BY JESSICA WEAVER 16-year-old Eric Wilcox had his whole life planned out. He was so excited for senior year, but before he got there,...


16-year-old Eric Wilcox had his whole life planned out. He was so excited for senior year, but before he got there, the Michigan teen experienced a tragic event that permanently shattered his and many other lives. Eric and his friend were driving on their way to another friend’s house when he tried passing a car. While in the process of downshifting his Mustang, the young teen spun out of control across four lanes of traffic and was subsequently hit by an oncoming car. Eric was ejected out of the car, while his friend was trapped in the seatbelt. Both were rushed to the hospital immediately. While his friend is currently at the Craig Institute in Colorado undergoing rehabilitation for devastating spinal injuries, Eric’s young life was cut short. Incidents like this one are almost a daily occurrence in the United States. Eric Wilcox wasn’t under the influence – he was simply a teenager, a child. We must step up as a nation to prevent young lives from being lost by outlawing children from being put behind the wheel.

Around 6,000 teenage drivers are killed in car accidents each year. Driving is a privilege, as well as a responsibility, that teenagers are not prepared for. At 16, most teens aren’t as responsible as they should be and giving them the keys to a car could potentially be deadly.  If laws were instituted to change the driving age to 18, many lives would be saved. After all, 18 is the age in which children are legally deemed adults and as such, can handle the responsibility of receiving a driver’s license.

All 50 states prohibit 16-year-olds from drinking alcohol, buying cigarettes, and purchasing handguns. Yet somehow, most states are willing to put them in charge of a car. Teens don’t realize how dangerous driving can be; they believe nothing could ever happen to them. In reality, facts show that driving is the number one killer of teens. At 16 or 17, you may feel invincible, but with a lack of driving experience and distractions such as cell phones, music, food, and even friends, driving can be a dangerous activity. The problem is that teens don’t see certain actions as a life threatening risk. In a recent study, only 28 percent said using a cell phone is a risk while driving, ten percent said the same about having other teens in the car, and only half cited speeding or not wearing a seat belt. This belief in their own immortality is why most teen drivers have death rates four times that of drivers 25 to 29 years of age.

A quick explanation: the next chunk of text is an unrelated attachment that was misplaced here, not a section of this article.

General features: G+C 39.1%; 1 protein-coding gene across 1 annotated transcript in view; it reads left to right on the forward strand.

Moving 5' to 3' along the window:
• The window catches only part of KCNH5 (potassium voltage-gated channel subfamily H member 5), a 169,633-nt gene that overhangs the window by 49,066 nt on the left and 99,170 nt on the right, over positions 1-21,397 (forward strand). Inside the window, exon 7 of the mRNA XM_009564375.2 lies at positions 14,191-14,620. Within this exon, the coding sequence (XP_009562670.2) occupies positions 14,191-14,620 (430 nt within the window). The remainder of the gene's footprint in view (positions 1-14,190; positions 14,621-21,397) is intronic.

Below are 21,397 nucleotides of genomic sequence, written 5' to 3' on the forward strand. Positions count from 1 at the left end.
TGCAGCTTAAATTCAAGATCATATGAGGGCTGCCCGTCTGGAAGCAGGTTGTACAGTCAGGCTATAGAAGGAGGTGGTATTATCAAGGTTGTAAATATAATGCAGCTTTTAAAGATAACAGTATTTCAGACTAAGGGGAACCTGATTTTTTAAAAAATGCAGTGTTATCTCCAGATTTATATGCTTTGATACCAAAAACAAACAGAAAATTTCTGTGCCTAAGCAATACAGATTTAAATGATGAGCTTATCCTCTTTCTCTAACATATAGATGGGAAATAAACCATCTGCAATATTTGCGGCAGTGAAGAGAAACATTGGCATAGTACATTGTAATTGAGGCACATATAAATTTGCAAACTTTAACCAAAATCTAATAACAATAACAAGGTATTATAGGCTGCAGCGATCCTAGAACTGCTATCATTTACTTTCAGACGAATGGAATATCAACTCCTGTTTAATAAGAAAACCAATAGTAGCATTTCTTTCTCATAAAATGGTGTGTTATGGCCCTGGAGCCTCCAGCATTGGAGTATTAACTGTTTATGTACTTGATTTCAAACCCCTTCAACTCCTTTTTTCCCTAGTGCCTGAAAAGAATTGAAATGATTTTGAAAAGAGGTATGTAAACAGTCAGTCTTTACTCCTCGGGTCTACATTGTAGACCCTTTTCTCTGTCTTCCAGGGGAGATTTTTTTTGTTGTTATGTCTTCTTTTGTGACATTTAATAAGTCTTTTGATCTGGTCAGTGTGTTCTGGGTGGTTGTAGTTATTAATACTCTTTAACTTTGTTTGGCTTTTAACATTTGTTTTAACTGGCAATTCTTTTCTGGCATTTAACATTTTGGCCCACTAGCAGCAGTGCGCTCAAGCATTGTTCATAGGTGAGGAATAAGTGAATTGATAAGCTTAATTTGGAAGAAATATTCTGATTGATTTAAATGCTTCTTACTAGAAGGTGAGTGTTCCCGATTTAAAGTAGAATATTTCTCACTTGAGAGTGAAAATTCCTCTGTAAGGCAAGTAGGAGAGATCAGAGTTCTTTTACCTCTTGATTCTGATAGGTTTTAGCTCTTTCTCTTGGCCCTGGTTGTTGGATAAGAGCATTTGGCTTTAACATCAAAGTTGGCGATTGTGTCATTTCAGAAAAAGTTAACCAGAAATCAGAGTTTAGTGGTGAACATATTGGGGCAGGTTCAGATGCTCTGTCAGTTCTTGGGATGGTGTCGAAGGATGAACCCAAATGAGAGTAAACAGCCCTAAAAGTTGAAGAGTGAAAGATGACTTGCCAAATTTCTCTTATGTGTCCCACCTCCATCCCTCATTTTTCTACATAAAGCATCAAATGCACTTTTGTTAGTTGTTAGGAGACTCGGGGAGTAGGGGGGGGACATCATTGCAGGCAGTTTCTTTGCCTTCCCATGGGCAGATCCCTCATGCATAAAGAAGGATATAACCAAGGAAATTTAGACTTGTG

Between 1995 and 2004, there were 30,917 fatalities in car accidents that involved 15-to-17-year-old drivers, according to the Foundation for Traffic Safety. About a third of those deaths were the teen drivers themselves. The rest were pedestrians, passengers, and people in cars that teenage drivers struck.  Family, fellow peers, and the community as a whole should not have to worry about the risk that teenage drivers create.

Most teens don’t think of the consequences that their actions have on others. Whether it’s drinking and driving, speeding, or even just not paying attention, teens not only put their life at risk but they also take the chance of hurting other people.

Heading home from practice, Jonathan Chapman, a 16-year-old high school basketball player from La Plata, Maryland, was reportedly speeding when his car rammed into an SUV. He and three friends, ages 14 to 16, were killed. His irresponsible driving is an example of how one teen’s mistake can devastate the lives of others. Changing the driving age not only lowers the risk of young teens getting in accidents and harming themselves but it would also protect others, making the road a less hazardous place.

The cause for the high death rates from teenage drivers come from a mix of irresponsibility and inexperience. If teens were able to receive their learners permit at 16 and be required to have two years of practice with adult supervision, they would have more time to get used to driving. In many countries such as Canada, Russia, China, and Japan, the minimum driving age is 18. Why is the United States, a world-power, so far behind on this life saving trend? As it is, only eight states have a law setting the minimum age for a learners permit at 16 and only one state has the minimum age for receiving a license at 18. If all states made similar laws, the U.S would quickly see the number of teen deaths from car accidents drop.

16-year-olds are simply not aware of their responsibility as young drivers. Although the easiest thing to do may be to let 16-year-olds drive, it is not the safest. With teen driving fatalities as high as they are, states should not even have to take time to think about this topic. It’s evident that the driving age must be raised, the devastating statistics and news stories we hear about everyday are proof. Changing the driving age to 18 would save thousands of innocent lives each year.